mine is ash body, maple neck and board and two FGN jazz pickups. The neck is slightly different feeling than the Fenders and I can't tell you why. I like it.

    I've gigged and jammed it a lot and I love it. It is nothing but quality. You will likely be happy with either, but don't be afraid of the FGN.
    Last edited: Nov 25, 2021 at 6:57 AM
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  11. jd56hawk

    jd56hawk Supporting Member

    Sep 12, 2011
    The Garden State
    You might want to consider stepping it up a bit.
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  12. Krizz


    May 26, 2018
    Columbus, OH
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  13. FirewalZ


    Aug 14, 2014
    S.E. Michigan
    I have a 1986 MIJ/FGN Fender Jazz….and really like it. It’s every bit equally effective as a “Jazz Bass” as an Am Pro is. I upgraded the bridge, nj4 60’s nords, and had the neck/frets leveled. It plays and sounds great, biggest difference for me is the MIJ is very lightweight and has a smaller/different neck profile.

    Attached Files:

  14. LoTone

    LoTone Clean as an Entwistle... Supporting Member

    Nov 4, 2010
    Quebec, Canada
    I wonder. Why do you think ash is a better body material than alder?
  15. arbiterusa


    Sep 24, 2015
    The Fujigen instrument will be better built that any comparable American made instrument. That’s just a sad fact of life. The Japanese makers sweat the details, and the details make all the difference.
  16. FirewalZ


    Aug 14, 2014
    S.E. Michigan
    I definitely think this is true in the past, those 80’s FGN’s had higher quality standards than the American made ones, and imo constantly better instruments. However I wonder if this is still the case? Fender has really stepped up their game, than there is Ernie Ball:)
  17. temmrich


    Jan 29, 2012
    Columbus, Ohio
    I have a recently made fujigen made CoolZ pbass (I believe this is made for the Japanese market) that is exceptionally well made and was incredibly inexpensive. I've upgraded parts to suit my own tastes, but it was amazing right out of the box. I definitely appreciate the quality of the fujigen factory.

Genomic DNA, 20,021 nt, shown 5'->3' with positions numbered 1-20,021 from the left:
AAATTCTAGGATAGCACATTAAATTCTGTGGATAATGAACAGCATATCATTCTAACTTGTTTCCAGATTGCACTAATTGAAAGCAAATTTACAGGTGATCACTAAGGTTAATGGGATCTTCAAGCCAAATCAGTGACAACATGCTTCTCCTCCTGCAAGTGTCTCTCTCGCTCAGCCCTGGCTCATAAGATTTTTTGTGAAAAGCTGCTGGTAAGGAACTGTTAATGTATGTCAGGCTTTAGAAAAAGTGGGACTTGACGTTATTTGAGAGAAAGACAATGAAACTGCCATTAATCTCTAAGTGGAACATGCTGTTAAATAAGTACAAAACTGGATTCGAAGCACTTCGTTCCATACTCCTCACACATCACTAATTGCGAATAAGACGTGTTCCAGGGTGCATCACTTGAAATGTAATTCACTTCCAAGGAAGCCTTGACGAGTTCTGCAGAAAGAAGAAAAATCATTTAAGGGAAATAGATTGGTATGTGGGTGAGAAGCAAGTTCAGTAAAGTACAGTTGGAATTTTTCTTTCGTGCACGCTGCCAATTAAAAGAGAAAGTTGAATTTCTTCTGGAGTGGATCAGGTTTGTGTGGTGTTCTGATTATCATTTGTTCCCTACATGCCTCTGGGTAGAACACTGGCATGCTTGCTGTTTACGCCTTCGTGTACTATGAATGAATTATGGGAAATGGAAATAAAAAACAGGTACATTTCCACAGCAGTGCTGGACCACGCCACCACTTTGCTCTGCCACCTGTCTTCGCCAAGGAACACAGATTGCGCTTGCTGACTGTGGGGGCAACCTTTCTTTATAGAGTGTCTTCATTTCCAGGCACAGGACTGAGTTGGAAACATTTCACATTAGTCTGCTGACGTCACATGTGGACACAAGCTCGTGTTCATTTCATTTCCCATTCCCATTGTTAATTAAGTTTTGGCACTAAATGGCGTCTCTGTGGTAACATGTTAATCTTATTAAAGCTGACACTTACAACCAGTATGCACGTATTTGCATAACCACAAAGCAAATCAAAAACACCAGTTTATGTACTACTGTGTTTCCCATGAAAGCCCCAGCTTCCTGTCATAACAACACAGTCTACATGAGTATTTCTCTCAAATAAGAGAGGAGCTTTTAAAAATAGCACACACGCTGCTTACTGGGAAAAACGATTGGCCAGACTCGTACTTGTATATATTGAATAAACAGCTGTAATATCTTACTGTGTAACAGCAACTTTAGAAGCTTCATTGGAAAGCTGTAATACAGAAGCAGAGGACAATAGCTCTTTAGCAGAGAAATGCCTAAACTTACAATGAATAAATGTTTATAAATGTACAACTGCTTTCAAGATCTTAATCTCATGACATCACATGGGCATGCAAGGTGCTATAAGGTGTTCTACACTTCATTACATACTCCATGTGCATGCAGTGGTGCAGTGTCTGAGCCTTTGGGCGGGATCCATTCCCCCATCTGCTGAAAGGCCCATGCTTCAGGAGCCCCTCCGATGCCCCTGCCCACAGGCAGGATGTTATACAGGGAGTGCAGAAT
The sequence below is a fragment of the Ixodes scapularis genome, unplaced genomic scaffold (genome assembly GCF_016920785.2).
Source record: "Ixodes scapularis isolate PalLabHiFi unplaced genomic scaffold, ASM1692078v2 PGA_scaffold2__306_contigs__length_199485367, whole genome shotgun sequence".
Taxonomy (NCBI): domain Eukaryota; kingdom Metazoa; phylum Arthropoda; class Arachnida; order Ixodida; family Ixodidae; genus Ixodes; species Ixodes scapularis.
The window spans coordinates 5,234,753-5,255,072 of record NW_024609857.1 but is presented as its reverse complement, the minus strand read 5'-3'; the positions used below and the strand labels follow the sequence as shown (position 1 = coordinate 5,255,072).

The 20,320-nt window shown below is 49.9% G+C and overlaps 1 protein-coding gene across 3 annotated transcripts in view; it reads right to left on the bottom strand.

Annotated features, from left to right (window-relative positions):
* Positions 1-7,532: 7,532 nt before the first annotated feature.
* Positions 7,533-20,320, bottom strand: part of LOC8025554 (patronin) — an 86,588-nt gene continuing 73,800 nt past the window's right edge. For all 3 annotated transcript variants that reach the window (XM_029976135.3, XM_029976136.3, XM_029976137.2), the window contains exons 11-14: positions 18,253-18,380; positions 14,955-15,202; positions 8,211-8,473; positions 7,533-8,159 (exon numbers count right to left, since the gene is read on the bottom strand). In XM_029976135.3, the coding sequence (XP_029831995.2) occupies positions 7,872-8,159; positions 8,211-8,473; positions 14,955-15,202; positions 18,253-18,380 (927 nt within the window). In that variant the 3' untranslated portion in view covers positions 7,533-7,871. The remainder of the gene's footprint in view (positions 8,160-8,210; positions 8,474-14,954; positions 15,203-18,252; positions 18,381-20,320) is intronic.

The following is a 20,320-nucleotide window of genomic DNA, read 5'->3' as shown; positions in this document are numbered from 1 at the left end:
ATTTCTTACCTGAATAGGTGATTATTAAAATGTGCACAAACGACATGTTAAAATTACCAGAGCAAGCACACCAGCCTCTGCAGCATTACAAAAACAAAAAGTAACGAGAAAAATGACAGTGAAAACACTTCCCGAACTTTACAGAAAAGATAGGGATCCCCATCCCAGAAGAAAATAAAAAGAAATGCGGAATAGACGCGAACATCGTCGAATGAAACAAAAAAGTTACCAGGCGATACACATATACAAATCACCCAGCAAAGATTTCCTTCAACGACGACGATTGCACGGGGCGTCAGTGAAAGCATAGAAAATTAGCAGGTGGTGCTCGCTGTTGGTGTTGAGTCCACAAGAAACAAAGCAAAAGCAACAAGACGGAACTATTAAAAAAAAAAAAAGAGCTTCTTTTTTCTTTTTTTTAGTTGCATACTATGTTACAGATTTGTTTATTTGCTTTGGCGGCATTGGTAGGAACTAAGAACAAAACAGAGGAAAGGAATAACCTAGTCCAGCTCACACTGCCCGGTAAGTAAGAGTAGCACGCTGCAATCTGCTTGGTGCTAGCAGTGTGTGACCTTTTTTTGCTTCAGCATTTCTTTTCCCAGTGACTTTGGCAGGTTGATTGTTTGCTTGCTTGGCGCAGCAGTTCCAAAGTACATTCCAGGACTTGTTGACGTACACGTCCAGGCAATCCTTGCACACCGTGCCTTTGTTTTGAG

18. Lackey


    May 10, 2002
    Los Angeles
    ....because it's heavier. See post above...
  19. dopejohnpaul

    dopejohnpaul Supporting Member

    Oct 6, 2009
    Bonaire, GA
    Sorry, but I’m gonna mention a third option-

    II bought both of my American Originals used for around $1200-1300 on Reverb. I see them listed and selling for that regularly. At that price point, it’s a bit silly to not buy one. They are a perfect blend of vintage and modern builds. I love both of mine. My AO 50s P is my number 1 bass out of a stable of 13. The quality is outstanding. The sound is perfect. Just be prepared to drill your own holes for pickup/bridge covers, because for some reason Fender doesn’t pre drill them like they did the AVRI series.
  20. pepj


    Mar 25, 2021
    There is quite a market for light Ash bodied basses.
    Mine is spec'd at 3.8kg for a 5st 34" Jazz.
    The body is US ash caliber...whatever that means but it is premium wood with a flame top.

    I also had a U S maker offer me a light weight ash body...my other one by the same guy is noticably on the light side... but the lighter weight carried a price premium but for a Californian made bass, the price was very reasonable for a 'custom' build.